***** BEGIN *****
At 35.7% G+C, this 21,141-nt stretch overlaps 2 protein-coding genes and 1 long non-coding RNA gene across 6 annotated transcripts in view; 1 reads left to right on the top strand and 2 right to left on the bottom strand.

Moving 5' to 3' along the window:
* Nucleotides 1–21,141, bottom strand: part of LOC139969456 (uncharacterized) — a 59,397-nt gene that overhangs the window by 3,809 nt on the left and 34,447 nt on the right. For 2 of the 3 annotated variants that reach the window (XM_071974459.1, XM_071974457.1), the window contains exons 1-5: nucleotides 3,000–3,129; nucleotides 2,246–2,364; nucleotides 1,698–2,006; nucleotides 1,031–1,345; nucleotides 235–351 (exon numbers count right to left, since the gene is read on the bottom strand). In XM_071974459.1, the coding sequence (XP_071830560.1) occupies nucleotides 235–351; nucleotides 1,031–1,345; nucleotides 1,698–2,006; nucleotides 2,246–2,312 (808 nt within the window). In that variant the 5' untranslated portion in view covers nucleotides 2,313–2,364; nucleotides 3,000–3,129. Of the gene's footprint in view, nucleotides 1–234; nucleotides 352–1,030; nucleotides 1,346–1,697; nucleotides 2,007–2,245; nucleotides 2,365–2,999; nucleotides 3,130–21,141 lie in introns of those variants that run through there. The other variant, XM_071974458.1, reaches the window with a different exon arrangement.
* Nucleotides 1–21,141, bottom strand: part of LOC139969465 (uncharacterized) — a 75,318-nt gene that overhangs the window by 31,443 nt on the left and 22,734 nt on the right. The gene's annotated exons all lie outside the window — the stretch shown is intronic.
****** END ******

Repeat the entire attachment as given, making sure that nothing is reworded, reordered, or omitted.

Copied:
At 35.7% G+C, this 21,141-nt stretch overlaps 2 protein-coding genes and 1 long non-coding RNA gene across 6 annotated transcripts in view; 1 reads left to right on the top strand and 2 right to left on the bottom strand.

Moving 5' to 3' along the window:
* Nucleotides 1–21,141, bottom strand: part of LOC139969456 (uncharacterized) — a 59,397-nt gene that overhangs the window by 3,809 nt on the left and 34,447 nt on the right. For 2 of the 3 annotated variants that reach the window (XM_071974459.1, XM_071974457.1), the window contains exons 1-5: nucleotides 3,000–3,129; nucleotides 2,246–2,364; nucleotides 1,698–2,006; nucleotides 1,031–1,345; nucleotides 235–351 (exon numbers count right to left, since the gene is read on the bottom strand). In XM_071974459.1, the coding sequence (XP_071830560.1) occupies nucleotides 235–351; nucleotides 1,031–1,345; nucleotides 1,698–2,006; nucleotides 2,246–2,312 (808 nt within the window). In that variant the 5' untranslated portion in view covers nucleotides 2,313–2,364; nucleotides 3,000–3,129. Of the gene's footprint in view, nucleotides 1–234; nucleotides 352–1,030; nucleotides 1,346–1,697; nucleotides 2,007–2,245; nucleotides 2,365–2,999; nucleotides 3,130–21,141 lie in introns of those variants that run through there. The other variant, XM_071974458.1, reaches the window with a different exon arrangement.
* Nucleotides 1–21,141, bottom strand: part of LOC139969465 (uncharacterized) — a 75,318-nt gene that overhangs the window by 31,443 nt on the left and 22,734 nt on the right. The gene's annotated exons all lie outside the window — the stretch shown is intronic.